Mitsubishi Outlander (2012 – 2021) Review

Mitsubishi Outlander (2012 – 2021) At A Glance


+Easy to drive. Most variants have seven seats. Economical diesel engines. Large and practical boot. Five star Euro NCAP rating.

-Interior isn't as plush as rivals.

New prices start from £24,984
Insurance Groups are between 22–27
On average it achieves 77% of the official MPG figure

With mature styling, a practical cabin with space for seven and real 4x4 ability the Outlander is a smart choice of rural workhorse in 2.2-litre diesel form. Official economy is 55.3mpg for the GX2 manual and – rather unusually - it’s actually almost achievable in real world driving.

The Outlander is also comfortable and spacious. The cabin may lack somewhat in style and sophistication but it is durable and offers plenty of space in both the front and rear. There’s a large boot and all but the entry-level GX2 model, come with seven seats, the back two of which are surprisingly roomy. Folding all of the seats flat frees up a huge 1680 litres of space.

All models come with all-wheel drive as standard. The system is aimed at genuine off-road driving instead of just helping out on a patch of on-road slush. The differential can be locked and the gearbox set to low range, so on undulating, muddy or gravel-covered surfaces there is plenty of traction. Paired with a braked tow-weight of 2000kg, the Outlander is an ideal car for towing horseboxes or caravans.

It drives well too – the controls are nicely weighted, although the steering could be a little more precise, but the suspension does a good job of absorbing the worst lumps and bumps, even if body roll is a problem at higher speeds on particularly twisty roads. That said, the Outlander has plenty of grip and always feels safe, stable and secure.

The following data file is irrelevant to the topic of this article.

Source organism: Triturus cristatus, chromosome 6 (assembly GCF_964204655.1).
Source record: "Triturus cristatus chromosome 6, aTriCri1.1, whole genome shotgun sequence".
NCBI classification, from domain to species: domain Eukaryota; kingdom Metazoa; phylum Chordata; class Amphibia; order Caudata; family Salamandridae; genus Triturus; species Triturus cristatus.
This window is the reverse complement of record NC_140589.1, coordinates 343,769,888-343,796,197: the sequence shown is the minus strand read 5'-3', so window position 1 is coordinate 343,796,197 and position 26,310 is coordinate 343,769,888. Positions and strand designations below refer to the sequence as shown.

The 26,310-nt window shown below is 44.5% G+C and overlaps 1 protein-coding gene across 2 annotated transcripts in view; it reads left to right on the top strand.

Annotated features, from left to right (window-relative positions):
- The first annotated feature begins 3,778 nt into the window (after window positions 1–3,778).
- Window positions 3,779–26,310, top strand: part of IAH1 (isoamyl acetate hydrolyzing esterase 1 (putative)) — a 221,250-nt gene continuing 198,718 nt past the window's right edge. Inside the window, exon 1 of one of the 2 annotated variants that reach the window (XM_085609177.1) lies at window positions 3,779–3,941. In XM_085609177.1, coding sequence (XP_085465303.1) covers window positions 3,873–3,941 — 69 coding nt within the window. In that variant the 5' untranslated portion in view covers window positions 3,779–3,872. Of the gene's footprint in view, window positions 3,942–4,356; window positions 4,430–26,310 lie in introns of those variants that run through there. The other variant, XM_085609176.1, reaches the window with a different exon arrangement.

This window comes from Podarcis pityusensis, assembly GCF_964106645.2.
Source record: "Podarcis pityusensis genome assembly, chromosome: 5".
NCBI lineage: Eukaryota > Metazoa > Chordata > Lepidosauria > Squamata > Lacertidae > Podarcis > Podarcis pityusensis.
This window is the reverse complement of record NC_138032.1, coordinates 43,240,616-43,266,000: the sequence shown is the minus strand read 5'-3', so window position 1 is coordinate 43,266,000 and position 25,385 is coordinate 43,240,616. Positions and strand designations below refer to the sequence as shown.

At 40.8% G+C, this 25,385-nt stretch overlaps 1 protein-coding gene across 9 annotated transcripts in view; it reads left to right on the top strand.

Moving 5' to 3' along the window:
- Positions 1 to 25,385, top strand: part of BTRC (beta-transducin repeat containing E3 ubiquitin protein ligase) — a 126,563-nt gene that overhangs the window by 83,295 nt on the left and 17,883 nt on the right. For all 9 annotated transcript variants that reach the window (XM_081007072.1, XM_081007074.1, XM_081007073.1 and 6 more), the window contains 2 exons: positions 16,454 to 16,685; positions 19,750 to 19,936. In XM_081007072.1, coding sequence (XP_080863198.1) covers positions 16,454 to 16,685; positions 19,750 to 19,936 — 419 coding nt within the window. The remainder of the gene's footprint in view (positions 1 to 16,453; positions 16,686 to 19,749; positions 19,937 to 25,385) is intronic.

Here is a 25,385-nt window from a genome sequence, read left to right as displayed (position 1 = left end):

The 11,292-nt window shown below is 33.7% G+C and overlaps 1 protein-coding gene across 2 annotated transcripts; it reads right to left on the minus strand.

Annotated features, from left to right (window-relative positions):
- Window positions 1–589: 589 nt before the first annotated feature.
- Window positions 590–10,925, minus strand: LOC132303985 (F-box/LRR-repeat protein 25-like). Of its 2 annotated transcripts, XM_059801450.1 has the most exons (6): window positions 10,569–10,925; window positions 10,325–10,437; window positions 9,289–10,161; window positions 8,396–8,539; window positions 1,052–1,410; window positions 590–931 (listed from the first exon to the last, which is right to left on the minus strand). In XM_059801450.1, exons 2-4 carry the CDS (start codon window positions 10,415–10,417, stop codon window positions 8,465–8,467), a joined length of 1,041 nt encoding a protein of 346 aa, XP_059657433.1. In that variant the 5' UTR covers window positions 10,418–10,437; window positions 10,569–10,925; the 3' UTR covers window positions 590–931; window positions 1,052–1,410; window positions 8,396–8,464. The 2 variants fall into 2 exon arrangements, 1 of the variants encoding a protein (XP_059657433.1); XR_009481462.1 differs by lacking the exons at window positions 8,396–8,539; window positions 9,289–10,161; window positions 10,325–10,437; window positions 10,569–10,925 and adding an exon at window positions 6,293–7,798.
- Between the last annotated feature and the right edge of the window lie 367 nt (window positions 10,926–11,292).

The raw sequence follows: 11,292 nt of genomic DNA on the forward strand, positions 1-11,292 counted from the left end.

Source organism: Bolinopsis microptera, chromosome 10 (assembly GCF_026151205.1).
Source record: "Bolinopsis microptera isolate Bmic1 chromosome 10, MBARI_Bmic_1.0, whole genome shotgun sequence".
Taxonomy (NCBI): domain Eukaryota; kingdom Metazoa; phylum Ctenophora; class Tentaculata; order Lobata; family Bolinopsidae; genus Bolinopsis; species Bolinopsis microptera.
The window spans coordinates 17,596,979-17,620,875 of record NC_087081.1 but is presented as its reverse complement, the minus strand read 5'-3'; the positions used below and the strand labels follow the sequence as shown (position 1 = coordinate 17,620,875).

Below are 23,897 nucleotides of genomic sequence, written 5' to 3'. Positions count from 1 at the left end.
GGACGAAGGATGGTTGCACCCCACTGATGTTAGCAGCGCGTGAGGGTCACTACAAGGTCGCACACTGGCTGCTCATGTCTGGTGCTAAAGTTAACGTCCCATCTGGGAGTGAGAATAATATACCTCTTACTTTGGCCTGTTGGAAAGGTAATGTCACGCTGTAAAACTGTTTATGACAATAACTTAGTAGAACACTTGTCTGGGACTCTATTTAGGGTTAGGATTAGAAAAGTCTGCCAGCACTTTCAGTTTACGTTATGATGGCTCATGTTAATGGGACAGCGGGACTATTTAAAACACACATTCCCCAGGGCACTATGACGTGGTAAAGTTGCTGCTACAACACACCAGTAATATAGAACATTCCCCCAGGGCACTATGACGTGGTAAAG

The Outlander offers the complete 4x4 package. It’s large, practical and capable, yet it has real off-road and poor weather capability, plus it manages reasonable fuel economy. Inside it may lack the the polish and upmarket ‘feel’ of some rival cars, but if rugged durability is what you value above all else then the Outlander is worth a look. 

Road Test 2013 Mitsubishi Outlander

Long Term Test Mitsubishi Outlander PHEV Long Term Test

Real MPG average for a Mitsubishi Outlander (2012 – 2021)


Real MPG was created following thousands of readers telling us that their cars could not match the official figures.

Real MPG gives real world data from drivers like you to show how much fuel a vehicle really uses.

Average performance


Real MPG

27–50 mpg

MPGs submitted


Diesel or petrol? If you're unsure whether to go for a petrol or diesel (or even an electric model if it's available), then you need our Petrol or Diesel? calculator. It does the maths on petrols, diesels and electric cars to show which is best suited to you.

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Ask Honest John

Which tyres should I buy for driving off road?
"I have a Mitsubishi Outlander which I regularly drive on farm tracks. At the weekend I nearly slid sideways into another vehicle. The tracks are heavily rutted, muddy and very slippery. I need to change tyres and have been advised that Pirelli Scorpion ATR, Michelin Cross Climate or Michelin Latitude would be suitable. I would appreciate your advice."
A friend uses Falken Wildpeaks, he says they offer decent value for money, good off and on road performance. They're a bit noisier/firmer than a road tyre but that's pretty typical.
Answered by Russell Campbell
What hybrid should I replace my Mitsubishi Outlander PHEV with?